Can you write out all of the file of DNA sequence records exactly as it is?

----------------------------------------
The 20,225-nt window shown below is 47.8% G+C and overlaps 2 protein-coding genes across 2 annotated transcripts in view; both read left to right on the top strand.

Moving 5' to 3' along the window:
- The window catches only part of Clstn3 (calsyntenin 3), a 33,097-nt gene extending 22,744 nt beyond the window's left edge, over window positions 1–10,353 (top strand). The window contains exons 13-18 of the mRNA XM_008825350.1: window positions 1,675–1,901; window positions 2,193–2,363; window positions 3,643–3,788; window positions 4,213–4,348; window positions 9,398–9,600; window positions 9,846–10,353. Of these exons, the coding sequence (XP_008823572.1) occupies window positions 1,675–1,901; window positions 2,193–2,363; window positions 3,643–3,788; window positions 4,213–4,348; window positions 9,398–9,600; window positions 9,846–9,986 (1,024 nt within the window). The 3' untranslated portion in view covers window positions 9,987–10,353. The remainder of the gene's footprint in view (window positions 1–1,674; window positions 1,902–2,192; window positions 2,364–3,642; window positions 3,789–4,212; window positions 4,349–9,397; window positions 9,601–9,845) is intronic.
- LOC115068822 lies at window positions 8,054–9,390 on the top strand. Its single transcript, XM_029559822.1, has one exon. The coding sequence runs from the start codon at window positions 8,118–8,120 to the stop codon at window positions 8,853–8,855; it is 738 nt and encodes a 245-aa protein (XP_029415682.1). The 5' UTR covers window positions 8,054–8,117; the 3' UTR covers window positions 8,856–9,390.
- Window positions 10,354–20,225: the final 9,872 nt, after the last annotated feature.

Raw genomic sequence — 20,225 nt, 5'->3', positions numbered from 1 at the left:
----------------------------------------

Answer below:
The 20,225-nt window shown below is 47.8% G+C and overlaps 2 protein-coding genes across 2 annotated transcripts in view; both read left to right on the top strand.

Moving 5' to 3' along the window:
- The window catches only part of Clstn3 (calsyntenin 3), a 33,097-nt gene extending 22,744 nt beyond the window's left edge, over window positions 1–10,353 (top strand). The window contains exons 13-18 of the mRNA XM_008825350.1: window positions 1,675–1,901; window positions 2,193–2,363; window positions 3,643–3,788; window positions 4,213–4,348; window positions 9,398–9,600; window positions 9,846–10,353. Of these exons, the coding sequence (XP_008823572.1) occupies window positions 1,675–1,901; window positions 2,193–2,363; window positions 3,643–3,788; window positions 4,213–4,348; window positions 9,398–9,600; window positions 9,846–9,986 (1,024 nt within the window). The 3' untranslated portion in view covers window positions 9,987–10,353. The remainder of the gene's footprint in view (window positions 1–1,674; window positions 1,902–2,192; window positions 2,364–3,642; window positions 3,789–4,212; window positions 4,349–9,397; window positions 9,601–9,845) is intronic.
- LOC115068822 lies at window positions 8,054–9,390 on the top strand. Its single transcript, XM_029559822.1, has one exon. The coding sequence runs from the start codon at window positions 8,118–8,120 to the stop codon at window positions 8,853–8,855; it is 738 nt and encodes a 245-aa protein (XP_029415682.1). The 5' UTR covers window positions 8,054–8,117; the 3' UTR covers window positions 8,856–9,390.
- Window positions 10,354–20,225: the final 9,872 nt, after the last annotated feature.

Raw genomic sequence — 20,225 nt, 5'->3', positions numbered from 1 at the left: